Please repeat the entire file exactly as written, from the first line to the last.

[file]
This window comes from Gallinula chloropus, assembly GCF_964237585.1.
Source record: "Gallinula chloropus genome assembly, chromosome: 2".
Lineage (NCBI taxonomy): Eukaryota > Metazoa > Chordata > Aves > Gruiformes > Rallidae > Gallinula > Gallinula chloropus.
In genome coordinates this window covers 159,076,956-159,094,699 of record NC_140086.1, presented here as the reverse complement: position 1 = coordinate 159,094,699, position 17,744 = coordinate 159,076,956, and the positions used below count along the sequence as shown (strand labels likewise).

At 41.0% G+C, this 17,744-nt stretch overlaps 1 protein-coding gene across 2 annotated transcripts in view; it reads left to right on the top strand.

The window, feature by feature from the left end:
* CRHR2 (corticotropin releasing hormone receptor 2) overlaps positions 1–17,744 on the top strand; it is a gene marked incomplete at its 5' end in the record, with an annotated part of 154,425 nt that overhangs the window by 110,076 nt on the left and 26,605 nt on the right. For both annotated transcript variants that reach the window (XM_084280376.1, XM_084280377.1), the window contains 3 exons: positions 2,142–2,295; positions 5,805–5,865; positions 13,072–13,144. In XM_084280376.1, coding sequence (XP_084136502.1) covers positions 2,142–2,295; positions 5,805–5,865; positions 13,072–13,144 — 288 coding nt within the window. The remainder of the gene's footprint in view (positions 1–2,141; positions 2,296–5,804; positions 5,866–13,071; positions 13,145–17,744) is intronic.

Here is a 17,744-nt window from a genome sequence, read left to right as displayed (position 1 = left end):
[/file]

This window comes from Gallinula chloropus, assembly GCF_964237585.1.
Source record: "Gallinula chloropus genome assembly, chromosome: 2".
Lineage (NCBI taxonomy): Eukaryota > Metazoa > Chordata > Aves > Gruiformes > Rallidae > Gallinula > Gallinula chloropus.
In genome coordinates this window covers 159,076,956-159,094,699 of record NC_140086.1, presented here as the reverse complement: position 1 = coordinate 159,094,699, position 17,744 = coordinate 159,076,956, and the positions used below count along the sequence as shown (strand labels likewise).

At 41.0% G+C, this 17,744-nt stretch overlaps 1 protein-coding gene across 2 annotated transcripts in view; it reads left to right on the top strand.

The window, feature by feature from the left end:
* CRHR2 (corticotropin releasing hormone receptor 2) overlaps positions 1–17,744 on the top strand; it is a gene marked incomplete at its 5' end in the record, with an annotated part of 154,425 nt that overhangs the window by 110,076 nt on the left and 26,605 nt on the right. For both annotated transcript variants that reach the window (XM_084280376.1, XM_084280377.1), the window contains 3 exons: positions 2,142–2,295; positions 5,805–5,865; positions 13,072–13,144. In XM_084280376.1, coding sequence (XP_084136502.1) covers positions 2,142–2,295; positions 5,805–5,865; positions 13,072–13,144 — 288 coding nt within the window. The remainder of the gene's footprint in view (positions 1–2,141; positions 2,296–5,804; positions 5,866–13,071; positions 13,145–17,744) is intronic.

Here is a 17,744-nt window from a genome sequence, read left to right as displayed (position 1 = left end):